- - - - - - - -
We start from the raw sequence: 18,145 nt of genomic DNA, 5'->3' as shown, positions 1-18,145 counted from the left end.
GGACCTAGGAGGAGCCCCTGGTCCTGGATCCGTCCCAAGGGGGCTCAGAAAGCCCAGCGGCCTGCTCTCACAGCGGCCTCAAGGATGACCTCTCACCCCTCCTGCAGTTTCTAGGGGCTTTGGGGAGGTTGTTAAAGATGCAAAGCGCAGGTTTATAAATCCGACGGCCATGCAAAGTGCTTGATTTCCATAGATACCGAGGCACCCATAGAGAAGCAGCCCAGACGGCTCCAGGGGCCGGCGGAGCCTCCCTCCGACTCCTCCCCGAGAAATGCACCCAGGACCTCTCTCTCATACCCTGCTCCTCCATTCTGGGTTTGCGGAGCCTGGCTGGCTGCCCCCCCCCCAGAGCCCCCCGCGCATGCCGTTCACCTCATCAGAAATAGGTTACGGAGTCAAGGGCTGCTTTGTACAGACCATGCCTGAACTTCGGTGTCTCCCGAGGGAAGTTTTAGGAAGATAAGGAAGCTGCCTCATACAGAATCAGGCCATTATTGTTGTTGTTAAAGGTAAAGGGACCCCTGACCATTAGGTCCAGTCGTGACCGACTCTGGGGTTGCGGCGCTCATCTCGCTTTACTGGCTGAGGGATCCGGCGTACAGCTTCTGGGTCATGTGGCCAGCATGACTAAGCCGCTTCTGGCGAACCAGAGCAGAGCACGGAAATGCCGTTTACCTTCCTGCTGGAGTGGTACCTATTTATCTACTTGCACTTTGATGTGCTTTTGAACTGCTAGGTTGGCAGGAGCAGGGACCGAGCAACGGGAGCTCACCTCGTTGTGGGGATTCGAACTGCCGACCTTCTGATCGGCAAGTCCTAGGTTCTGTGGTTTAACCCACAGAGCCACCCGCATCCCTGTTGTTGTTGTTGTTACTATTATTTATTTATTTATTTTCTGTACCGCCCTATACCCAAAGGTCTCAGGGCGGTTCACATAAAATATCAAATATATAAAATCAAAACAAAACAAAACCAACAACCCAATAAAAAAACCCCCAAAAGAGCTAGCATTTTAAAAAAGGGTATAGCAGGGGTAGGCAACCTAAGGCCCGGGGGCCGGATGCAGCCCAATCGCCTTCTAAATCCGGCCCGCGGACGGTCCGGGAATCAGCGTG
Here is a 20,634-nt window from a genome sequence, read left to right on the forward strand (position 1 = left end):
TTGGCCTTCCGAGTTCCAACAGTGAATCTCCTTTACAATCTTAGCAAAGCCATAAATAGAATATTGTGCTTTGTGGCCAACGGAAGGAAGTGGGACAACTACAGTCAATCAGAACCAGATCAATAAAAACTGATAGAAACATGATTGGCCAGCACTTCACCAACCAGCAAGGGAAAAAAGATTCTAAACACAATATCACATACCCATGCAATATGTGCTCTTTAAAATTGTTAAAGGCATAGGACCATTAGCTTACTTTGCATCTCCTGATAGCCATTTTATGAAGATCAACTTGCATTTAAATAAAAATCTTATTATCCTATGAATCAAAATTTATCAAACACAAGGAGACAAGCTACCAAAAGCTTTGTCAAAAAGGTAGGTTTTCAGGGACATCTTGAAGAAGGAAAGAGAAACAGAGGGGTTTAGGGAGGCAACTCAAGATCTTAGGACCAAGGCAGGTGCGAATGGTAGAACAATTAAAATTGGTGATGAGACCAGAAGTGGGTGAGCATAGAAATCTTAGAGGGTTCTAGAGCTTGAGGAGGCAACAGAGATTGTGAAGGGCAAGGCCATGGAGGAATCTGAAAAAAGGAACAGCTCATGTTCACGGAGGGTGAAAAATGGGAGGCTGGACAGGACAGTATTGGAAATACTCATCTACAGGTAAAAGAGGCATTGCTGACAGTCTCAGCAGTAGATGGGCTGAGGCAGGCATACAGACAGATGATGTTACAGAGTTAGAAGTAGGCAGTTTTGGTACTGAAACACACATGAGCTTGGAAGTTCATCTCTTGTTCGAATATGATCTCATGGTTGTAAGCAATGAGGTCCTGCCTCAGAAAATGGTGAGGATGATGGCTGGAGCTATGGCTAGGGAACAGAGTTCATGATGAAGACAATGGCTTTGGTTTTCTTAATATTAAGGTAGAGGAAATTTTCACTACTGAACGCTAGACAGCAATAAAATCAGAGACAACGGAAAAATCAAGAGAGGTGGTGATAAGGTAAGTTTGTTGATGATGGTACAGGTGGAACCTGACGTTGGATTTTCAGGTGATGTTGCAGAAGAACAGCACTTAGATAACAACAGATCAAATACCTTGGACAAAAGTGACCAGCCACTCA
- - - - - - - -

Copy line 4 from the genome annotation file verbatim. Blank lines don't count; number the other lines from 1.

TTGGCCTTCCGAGTTCCAACAGTGAATCTCCTTTACAATCTTAGCAAAGCCATAAATAGAATATTGTGCTTTGTGGCCAACGGAAGGAAGTGGGACAACTACAGTCAATCAGAACCAGATCAATAAAAACTGATAGAAACATGATTGGCCAGCACTTCACCAACCAGCAAGGGAAAAAAGATTCTAAACACAATATCACATACCCATGCAATATGTGCTCTTTAAAATTGTTAAAGGCATAGGACCATTAGCTTACTTTGCATCTCCTGATAGCCATTTTATGAAGATCAACTTGCATTTAAATAAAAATCTTATTATCCTATGAATCAAAATTTATCAAACACAAGGAGACAAGCTACCAAAAGCTTTGTCAAAAAGGTAGGTTTTCAGGGACATCTTGAAGAAGGAAAGAGAAACAGAGGGGTTTAGGGAGGCAACTCAAGATCTTAGGACCAAGGCAGGTGCGAATGGTAGAACAATTAAAATTGGTGATGAGACCAGAAGTGGGTGAGCATAGAAATCTTAGAGGGTTCTAGAGCTTGAGGAGGCAACAGAGATTGTGAAGGGCAAGGCCATGGAGGAATCTGAAAAAAGGAACAGCTCATGTTCACGGAGGGTGAAAAATGGGAGGCTGGACAGGACAGTATTGGAAATACTCATCTACAGGTAAAAGAGGCATTGCTGACAGTCTCAGCAGTAGATGGGCTGAGGCAGGCATACAGACAGATGATGTTACAGAGTTAGAAGTAGGCAGTTTTGGTACTGAAACACACATGAGCTTGGAAGTTCATCTCTTGTTCGAATATGATCTCATGGTTGTAAGCAATGAGGTCCTGCCTCAGAAAATGGTGAGGATGATGGCTGGAGCTATGGCTAGGGAACAGAGTTCATGATGAAGACAATGGCTTTGGTTTTCTTAATATTAAGGTAGAGGAAATTTTCACTACTGAACGCTAGACAGCAATAAAATCAGAGACAACGGAAAAATCAAGAGAGGTGGTGATAAGGTAAGTTTGTTGATGATGGTACAGGTGGAACCTGACGTTGGATTTTCAGGTGATGTTGCAGAAGAACAGCACTTAGATAACAACAGATCAAATACCTTGGACAAAAGTGACCAGCCACTCA